- Jan 2014
Mr. Jim,two economic students, huh? why believe two economic students? were Scott Baio and Antonio Banderas, Jr. not available? They probably know more about how to conduct a scientific study on hate crimes than two economics students...why did the National Review, a lying ass right wing media site, choose to believe two students who majored in economics over the scientific study conducted by real experts, not economic graduates? And why do silly ass trump voters believe the lying ass National Review when they tell them two graduate students in economics should be believed over real experts? besides the fact their head is so far up trump's bloated posterior? riddle me that.
now for some facts to go with your usual right wing lies-
"In 2016, counties hosting a Trump rally saw a 226% spike in hate crimes," reads a post on Facebook from the presidential campaign of Bernie Sanders.
The authors told PolitiFact that the paper is currently under peer review for publication in an academic publication. The authors presented it in 2019 at meetings of both the Southern Political Science Association and the Western Political Science Association.
Here’s how the authors summarized their work in the Post:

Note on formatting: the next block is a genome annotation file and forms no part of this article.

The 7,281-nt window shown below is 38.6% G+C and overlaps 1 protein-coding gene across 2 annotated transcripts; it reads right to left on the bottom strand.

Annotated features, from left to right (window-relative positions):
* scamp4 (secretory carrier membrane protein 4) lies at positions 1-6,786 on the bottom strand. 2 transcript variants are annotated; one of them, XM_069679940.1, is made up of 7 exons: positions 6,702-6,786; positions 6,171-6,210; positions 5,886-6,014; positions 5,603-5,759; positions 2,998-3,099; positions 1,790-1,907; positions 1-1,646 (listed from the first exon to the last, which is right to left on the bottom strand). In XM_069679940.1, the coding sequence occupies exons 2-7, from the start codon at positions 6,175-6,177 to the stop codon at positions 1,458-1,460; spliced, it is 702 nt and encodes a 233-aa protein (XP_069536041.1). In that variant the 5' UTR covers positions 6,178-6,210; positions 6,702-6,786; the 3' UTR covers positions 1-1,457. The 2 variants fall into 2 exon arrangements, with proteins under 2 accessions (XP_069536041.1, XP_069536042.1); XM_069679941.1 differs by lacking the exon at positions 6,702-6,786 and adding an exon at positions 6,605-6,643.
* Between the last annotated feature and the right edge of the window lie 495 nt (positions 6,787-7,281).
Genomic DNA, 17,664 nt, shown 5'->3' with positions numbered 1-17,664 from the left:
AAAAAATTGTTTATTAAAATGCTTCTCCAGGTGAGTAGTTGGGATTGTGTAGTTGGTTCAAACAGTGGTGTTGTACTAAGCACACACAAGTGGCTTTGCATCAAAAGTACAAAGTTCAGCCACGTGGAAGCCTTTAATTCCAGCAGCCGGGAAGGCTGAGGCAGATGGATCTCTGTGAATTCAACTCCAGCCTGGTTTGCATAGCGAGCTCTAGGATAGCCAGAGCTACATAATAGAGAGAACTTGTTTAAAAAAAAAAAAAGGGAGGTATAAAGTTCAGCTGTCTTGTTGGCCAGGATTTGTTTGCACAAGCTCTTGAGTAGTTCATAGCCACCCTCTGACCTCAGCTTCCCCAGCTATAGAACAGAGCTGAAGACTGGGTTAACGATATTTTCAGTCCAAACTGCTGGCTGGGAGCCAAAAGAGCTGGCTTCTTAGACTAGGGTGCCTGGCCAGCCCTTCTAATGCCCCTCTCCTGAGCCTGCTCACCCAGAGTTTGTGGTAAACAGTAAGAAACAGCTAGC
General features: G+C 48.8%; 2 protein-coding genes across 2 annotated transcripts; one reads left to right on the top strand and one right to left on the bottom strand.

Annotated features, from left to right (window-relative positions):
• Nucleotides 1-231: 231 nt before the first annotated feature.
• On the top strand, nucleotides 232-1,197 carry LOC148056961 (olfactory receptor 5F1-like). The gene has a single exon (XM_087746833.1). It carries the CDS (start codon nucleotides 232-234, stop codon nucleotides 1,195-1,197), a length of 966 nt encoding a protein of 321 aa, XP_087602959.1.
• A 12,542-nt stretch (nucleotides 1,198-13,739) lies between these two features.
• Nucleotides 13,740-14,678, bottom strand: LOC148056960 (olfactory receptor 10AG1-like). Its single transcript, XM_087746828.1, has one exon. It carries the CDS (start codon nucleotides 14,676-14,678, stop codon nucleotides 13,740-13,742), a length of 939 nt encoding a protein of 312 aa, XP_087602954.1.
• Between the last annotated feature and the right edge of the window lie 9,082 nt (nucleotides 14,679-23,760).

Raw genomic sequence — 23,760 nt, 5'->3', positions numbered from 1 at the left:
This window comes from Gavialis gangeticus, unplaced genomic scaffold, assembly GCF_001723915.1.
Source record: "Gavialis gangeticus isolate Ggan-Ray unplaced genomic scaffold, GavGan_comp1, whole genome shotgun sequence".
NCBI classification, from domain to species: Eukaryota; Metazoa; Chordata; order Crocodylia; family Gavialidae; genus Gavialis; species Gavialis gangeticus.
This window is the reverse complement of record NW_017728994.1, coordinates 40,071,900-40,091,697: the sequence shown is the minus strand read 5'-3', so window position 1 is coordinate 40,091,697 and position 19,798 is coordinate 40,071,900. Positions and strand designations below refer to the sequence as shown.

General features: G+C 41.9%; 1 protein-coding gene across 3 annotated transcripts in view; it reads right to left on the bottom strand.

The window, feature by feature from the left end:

Using the Anti-Defamation League’s Hate, Extremism, Anti-Semitism, Terrorism map data (HEAT map), we examined whether there was a correlation between the counties that hosted one of Trump’s 275 presidential campaign rallies in 2016 and increased incidents of hate crimes in subsequent months.
To test this, we aggregated hate-crime incident data and Trump rally data to the county level and then used statistical tools to estimate a rally’s impact. We included controls for factors such as the county’s crime rates, its number of active hate groups, its minority populations, its percentage with college educations, its location in the country and the month when the rallies occurred.
We found that counties that had hosted a 2016 Trump campaign rally saw a 226% increase in reported hate crimes over comparable counties that did not host such a rally.
The phrasing used by Sanders implies that hate crimes spiked in one jurisdiction, jumping from one level before the rally to a rate three times higher afterward. That’s not the case. As the study summary says, the 226% difference compares Trump-rally counties to non-Trump rally counties with similar demographics.
So a more accurate phrasing might be: "Counties that hosted a 2016 Trump rally had 226% more hate crimes than counties that did not."
Sanders’ post said, "In 2016, counties hosting a Trump rally saw a 226% spike in hate crimes."
This is from an academic study. However, it’s worth noting some caveats -- that the data can be subject to "statistical noise" and jurisdictional differences in hate crime definitions and police aggressiveness, and that cause and effect are hard to pinpoint.
Perhaps most important is that Sanders’ wording implies that the 226% jump stems from comparing hate crimes before and after a Trump rally within the same county, when in fact it’s a comparison from Trump rally counties to similar counties that did not host a Trump rally.
The statement is partially accurate but leaves out important details, so we rate it Half True.
Did counties with Trump rally see 226% spike in hate crimes?
True, why trust a study done by two guys with backgrounds in statistics, and data interpretation?